I know someone had a question about whether or not the magic from Harry Potter had science behind it[1]. What I want to know, however, is what is the magical view on Muggle science.

What do wizards think about physics, and chemistry, and all of that?

Of course when they cast some spells they are able to "break science" (or go against it). However they are undeniably still bound by its rules at most times (wizards are still under gravity whenever magic is not involved).

So, granted some rules are proven to be very wrong from a magical point of view, many still apply, so do wizards and witches study those kinds of science? Do they follow Muggle advances and try to help?

Just wondering.

1: Is There Any Science Behind the Magic in Harry Potter?

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    "Magical" folk would probably look upon muggle science and technology in the same way muggles look upon magic. Any combination of mysterious, silly, scary, unbelievable, pointless, amazing, incomprehensible, primitive, quaint,...
    – Anthony X
    Commented Jun 29, 2015 at 3:24
  • @AnthonyX I feel, however, that muggle science would be looked upon with a lot less mysticism than we look at magic. Besides, while not all rules apply to wizards, many of them do (at least when they're not using magic), so they would actually be something they know to be true, but not unbreakable as we believe. For instance, gravity. While they can "break it" with wingardium leviosa, when you drop something it will still fall with ~9.8m/s^2 acceleration
    – AugustoQ
    Commented Jun 29, 2015 at 3:29
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    Would they be interested when they can 'bend' science so often? I imagine some few wizards may be curious, and would know many scientific laws, but understand that magic negates, bends or breaks them. The Department of Mysteries comes to mind now... do they study science? Or does JKR suggest that its studies go beyond actual science, e.g. studying love and time in a magical sense?
    – ThruGog
    Commented Jun 29, 2015 at 19:29
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    Answer: HP:MoR Commented Jun 29, 2015 at 22:10

1 Answer 1


There are a number of subjects taught as part of the Hogwarts curriculum that involve one or another branch of science, and lead a practitioner to a wizard-world equivalent of a Muggle scientist career. Some examples of these fields, along with the Muggle equivalent and some practitioners mentioned by Rowling, include:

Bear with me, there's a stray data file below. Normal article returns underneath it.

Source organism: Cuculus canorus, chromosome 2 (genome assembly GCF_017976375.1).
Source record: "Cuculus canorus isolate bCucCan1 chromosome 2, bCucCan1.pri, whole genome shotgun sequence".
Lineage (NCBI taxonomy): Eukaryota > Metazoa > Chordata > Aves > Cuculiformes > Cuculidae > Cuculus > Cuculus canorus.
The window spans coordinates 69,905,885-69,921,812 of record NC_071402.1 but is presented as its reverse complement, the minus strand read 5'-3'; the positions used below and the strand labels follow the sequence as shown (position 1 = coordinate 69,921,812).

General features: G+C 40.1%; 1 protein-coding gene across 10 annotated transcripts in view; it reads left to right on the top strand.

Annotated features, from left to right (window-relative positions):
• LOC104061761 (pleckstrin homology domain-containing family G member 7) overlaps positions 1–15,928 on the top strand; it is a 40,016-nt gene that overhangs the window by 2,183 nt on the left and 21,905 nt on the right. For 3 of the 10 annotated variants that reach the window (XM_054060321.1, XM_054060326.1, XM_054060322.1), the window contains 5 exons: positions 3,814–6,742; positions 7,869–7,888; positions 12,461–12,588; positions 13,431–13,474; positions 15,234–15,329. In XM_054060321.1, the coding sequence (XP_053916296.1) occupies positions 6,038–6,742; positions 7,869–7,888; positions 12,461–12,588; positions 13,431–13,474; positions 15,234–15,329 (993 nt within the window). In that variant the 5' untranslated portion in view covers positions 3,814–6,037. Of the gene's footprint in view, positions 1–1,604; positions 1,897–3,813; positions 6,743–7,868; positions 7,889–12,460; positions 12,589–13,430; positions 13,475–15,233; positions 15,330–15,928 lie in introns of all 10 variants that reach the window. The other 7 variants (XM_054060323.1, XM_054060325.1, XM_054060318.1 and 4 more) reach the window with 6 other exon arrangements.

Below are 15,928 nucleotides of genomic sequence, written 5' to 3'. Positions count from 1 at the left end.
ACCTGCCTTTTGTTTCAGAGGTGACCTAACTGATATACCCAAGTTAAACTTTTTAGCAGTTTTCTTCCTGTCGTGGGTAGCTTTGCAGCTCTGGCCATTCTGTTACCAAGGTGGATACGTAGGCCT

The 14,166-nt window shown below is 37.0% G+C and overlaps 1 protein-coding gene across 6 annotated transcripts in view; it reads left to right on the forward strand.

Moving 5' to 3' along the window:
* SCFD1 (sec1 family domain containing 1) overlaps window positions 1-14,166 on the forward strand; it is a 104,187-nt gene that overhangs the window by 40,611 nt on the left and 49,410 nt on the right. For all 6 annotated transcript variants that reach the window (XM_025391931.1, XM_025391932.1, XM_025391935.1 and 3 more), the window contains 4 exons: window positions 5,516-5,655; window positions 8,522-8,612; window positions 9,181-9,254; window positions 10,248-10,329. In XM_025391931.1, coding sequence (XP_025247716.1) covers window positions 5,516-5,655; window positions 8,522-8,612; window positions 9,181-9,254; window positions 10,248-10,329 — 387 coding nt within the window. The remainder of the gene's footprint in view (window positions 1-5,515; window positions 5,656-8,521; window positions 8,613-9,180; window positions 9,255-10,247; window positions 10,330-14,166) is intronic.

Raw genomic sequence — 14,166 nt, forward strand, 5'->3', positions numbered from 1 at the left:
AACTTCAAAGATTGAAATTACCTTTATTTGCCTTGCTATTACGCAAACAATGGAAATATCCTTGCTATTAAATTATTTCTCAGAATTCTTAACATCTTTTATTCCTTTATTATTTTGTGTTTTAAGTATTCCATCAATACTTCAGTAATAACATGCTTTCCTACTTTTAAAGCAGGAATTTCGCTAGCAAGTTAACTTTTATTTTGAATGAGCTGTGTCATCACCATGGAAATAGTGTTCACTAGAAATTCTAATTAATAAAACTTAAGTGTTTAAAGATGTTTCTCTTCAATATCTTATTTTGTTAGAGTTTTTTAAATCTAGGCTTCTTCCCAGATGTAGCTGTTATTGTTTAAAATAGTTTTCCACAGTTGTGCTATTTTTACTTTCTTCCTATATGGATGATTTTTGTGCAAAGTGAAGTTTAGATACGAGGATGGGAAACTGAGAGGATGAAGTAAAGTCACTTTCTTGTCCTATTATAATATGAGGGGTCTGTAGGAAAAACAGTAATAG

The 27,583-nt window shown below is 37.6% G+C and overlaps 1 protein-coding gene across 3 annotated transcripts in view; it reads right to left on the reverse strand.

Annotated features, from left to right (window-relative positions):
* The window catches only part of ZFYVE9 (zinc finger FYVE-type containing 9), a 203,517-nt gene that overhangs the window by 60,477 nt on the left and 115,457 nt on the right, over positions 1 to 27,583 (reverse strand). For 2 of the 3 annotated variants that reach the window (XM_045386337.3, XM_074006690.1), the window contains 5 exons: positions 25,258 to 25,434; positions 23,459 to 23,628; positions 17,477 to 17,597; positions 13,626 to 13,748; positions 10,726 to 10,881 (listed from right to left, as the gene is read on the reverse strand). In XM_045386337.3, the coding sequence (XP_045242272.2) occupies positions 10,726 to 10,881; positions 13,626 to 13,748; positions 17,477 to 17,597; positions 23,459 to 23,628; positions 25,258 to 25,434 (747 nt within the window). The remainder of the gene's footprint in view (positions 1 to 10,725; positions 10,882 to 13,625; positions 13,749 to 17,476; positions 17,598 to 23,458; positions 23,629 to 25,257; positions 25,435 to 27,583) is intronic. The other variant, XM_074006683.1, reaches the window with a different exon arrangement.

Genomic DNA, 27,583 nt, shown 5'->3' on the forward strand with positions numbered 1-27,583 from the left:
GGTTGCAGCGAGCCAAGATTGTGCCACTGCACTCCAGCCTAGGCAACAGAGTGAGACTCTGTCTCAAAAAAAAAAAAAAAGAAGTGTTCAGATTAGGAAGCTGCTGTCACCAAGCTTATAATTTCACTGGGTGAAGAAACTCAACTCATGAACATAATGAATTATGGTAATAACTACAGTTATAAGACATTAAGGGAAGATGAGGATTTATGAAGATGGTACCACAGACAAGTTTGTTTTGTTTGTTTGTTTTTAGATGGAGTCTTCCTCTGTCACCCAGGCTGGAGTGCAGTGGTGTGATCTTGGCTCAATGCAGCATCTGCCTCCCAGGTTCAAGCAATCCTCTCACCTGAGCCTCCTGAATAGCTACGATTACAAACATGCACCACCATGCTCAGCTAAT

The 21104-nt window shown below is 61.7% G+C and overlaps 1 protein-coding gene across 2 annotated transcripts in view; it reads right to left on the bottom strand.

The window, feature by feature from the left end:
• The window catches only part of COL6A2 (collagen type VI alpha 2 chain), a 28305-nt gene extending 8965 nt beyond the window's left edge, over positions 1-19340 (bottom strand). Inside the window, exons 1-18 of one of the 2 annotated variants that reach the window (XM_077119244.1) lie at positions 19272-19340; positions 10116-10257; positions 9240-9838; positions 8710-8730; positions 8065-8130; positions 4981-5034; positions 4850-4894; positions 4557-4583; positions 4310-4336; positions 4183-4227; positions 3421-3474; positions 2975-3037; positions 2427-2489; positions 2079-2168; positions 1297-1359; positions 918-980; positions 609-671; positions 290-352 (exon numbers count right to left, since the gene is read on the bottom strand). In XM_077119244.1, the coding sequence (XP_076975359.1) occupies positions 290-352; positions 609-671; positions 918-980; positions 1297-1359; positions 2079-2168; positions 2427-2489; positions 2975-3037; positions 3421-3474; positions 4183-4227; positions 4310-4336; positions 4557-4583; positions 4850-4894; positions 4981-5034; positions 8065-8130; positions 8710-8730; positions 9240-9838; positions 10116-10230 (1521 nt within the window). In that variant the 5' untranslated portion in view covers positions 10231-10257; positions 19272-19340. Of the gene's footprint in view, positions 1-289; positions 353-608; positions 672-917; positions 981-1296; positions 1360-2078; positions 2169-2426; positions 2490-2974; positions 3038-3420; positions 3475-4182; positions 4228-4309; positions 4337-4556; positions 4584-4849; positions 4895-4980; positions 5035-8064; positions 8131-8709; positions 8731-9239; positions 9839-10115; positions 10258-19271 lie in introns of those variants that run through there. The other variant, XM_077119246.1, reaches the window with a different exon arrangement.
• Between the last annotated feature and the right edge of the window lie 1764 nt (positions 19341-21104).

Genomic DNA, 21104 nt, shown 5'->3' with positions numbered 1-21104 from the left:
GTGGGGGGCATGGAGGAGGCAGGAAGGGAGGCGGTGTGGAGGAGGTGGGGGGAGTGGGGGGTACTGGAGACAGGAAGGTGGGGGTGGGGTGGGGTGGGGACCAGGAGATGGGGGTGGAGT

• Astronomy - astronomy (Aurora Sinistra)

  • Herbology - botany (Pomona Sprout, Neville Longbottom, Tilden Toots)

  • Care of Magical Creatures - veterinary science, zoology (in wizardspeak, naturalists are called "Magizoologists": Rubeus Hagrid, Newt Scamander, Luna Lovegood)

  • Potions - chemistry (Severus "I don't expect many of you to appreciate the subtle science and exact art that is potion-making" Snape)

  • Alchemy - physics (n/a)

  • Arithmancy - computational mathematics (Hermione Granger, Percy Weasley, Barty Crouch Jr)

These examples indicate that, while some fields like engineering or quantum physics appear to be absent from wizard society, there are varieties of science, primarily related to the natural world, which are studied and practised. So while we have no wizards or witches quoting their opinions on science, we can infer with some certainty that they were not opposed to scientific endeavor. The reason it's much more limited in the wizard world compared to the Muggle world is probably because there is far less necessity to know how to build bridges or computers etc, when you can harness magic to get many of these jobs done much quicker and easier (c.f. the essay "Why Muggles Need Electricity").

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